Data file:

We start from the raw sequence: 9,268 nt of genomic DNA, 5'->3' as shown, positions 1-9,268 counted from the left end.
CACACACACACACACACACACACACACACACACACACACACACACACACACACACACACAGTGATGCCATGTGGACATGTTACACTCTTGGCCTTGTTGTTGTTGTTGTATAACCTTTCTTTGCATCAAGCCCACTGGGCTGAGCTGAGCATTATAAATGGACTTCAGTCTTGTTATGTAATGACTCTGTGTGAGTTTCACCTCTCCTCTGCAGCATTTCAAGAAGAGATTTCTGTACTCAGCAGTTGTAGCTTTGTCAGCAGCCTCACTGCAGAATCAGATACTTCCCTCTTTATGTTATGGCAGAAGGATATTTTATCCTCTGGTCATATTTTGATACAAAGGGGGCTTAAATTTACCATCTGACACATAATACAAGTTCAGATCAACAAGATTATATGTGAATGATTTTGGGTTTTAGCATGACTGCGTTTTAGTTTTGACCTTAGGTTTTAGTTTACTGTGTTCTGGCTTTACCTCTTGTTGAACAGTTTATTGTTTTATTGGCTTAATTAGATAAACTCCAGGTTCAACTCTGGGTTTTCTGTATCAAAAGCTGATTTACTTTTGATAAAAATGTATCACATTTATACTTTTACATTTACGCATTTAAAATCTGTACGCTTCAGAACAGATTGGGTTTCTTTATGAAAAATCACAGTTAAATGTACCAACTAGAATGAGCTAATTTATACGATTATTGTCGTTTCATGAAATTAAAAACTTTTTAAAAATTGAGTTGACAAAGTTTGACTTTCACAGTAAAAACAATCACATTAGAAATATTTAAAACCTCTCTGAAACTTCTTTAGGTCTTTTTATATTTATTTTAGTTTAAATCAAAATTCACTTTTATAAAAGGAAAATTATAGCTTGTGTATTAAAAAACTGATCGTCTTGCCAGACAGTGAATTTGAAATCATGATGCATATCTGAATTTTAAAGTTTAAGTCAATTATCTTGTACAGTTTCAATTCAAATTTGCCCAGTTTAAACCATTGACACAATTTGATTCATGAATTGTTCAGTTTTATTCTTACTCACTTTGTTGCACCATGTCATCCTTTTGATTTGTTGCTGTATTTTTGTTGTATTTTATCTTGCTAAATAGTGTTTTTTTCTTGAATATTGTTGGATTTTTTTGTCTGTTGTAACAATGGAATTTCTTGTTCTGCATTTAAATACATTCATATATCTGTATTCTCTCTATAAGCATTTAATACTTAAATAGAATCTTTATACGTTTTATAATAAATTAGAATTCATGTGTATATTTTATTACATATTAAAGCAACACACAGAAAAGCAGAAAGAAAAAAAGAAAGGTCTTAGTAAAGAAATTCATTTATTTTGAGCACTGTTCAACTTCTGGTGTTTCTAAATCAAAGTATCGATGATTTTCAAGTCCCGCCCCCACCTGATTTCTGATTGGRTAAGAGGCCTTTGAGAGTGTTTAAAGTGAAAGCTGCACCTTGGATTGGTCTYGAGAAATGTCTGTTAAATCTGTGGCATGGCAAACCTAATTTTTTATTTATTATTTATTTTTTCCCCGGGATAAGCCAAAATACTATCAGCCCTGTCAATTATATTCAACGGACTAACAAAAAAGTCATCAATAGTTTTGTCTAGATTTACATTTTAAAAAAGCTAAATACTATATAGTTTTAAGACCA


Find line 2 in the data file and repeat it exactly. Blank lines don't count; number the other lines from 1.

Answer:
CACACACACACACACACACACACACACACACACACACACACACACACACACACACACACAGTGATGCCATGTGGACATGTTACACTCTTGGCCTTGTTGTTGTTGTTGTATAACCTTTCTTTGCATCAAGCCCACTGGGCTGAGCTGAGCATTATAAATGGACTTCAGTCTTGTTATGTAATGACTCTGTGTGAGTTTCACCTCTCCTCTGCAGCATTTCAAGAAGAGATTTCTGTACTCAGCAGTTGTAGCTTTGTCAGCAGCCTCACTGCAGAATCAGATACTTCCCTCTTTATGTTATGGCAGAAGGATATTTTATCCTCTGGTCATATTTTGATACAAAGGGGGCTTAAATTTACCATCTGACACATAATACAAGTTCAGATCAACAAGATTATATGTGAATGATTTTGGGTTTTAGCATGACTGCGTTTTAGTTTTGACCTTAGGTTTTAGTTTACTGTGTTCTGGCTTTACCTCTTGTTGAACAGTTTATTGTTTTATTGGCTTAATTAGATAAACTCCAGGTTCAACTCTGGGTTTTCTGTATCAAAAGCTGATTTACTTTTGATAAAAATGTATCACATTTATACTTTTACATTTACGCATTTAAAATCTGTACGCTTCAGAACAGATTGGGTTTCTTTATGAAAAATCACAGTTAAATGTACCAACTAGAATGAGCTAATTTATACGATTATTGTCGTTTCATGAAATTAAAAACTTTTTAAAAATTGAGTTGACAAAGTTTGACTTTCACAGTAAAAACAATCACATTAGAAATATTTAAAACCTCTCTGAAACTTCTTTAGGTCTTTTTATATTTATTTTAGTTTAAATCAAAATTCACTTTTATAAAAGGAAAATTATAGCTTGTGTATTAAAAAACTGATCGTCTTGCCAGACAGTGAATTTGAAATCATGATGCATATCTGAATTTTAAAGTTTAAGTCAATTATCTTGTACAGTTTCAATTCAAATTTGCCCAGTTTAAACCATTGACACAATTTGATTCATGAATTGTTCAGTTTTATTCTTACTCACTTTGTTGCACCATGTCATCCTTTTGATTTGTTGCTGTATTTTTGTTGTATTTTATCTTGCTAAATAGTGTTTTTTTCTTGAATATTGTTGGATTTTTTTGTCTGTTGTAACAATGGAATTTCTTGTTCTGCATTTAAATACATTCATATATCTGTATTCTCTCTATAAGCATTTAATACTTAAATAGAATCTTTATACGTTTTATAATAAATTAGAATTCATGTGTATATTTTATTACATATTAAAGCAACACACAGAAAAGCAGAAAGAAAAAAAGAAAGGTCTTAGTAAAGAAATTCATTTATTTTGAGCACTGTTCAACTTCTGGTGTTTCTAAATCAAAGTATCGATGATTTTCAAGTCCCGCCCCCACCTGATTTCTGATTGGRTAAGAGGCCTTTGAGAGTGTTTAAAGTGAAAGCTGCACCTTGGATTGGTCTYGAGAAATGTCTGTTAAATCTGTGGCATGGCAAACCTAATTTTTTATTTATTATTTATTTTTTCCCCGGGATAAGCCAAAATACTATCAGCCCTGTCAATTATATTCAACGGACTAACAAAAAAGTCATCAATAGTTTTGTCTAGATTTACATTTTAAAAAAGCTAAATACTATATAGTTTTAAGACCA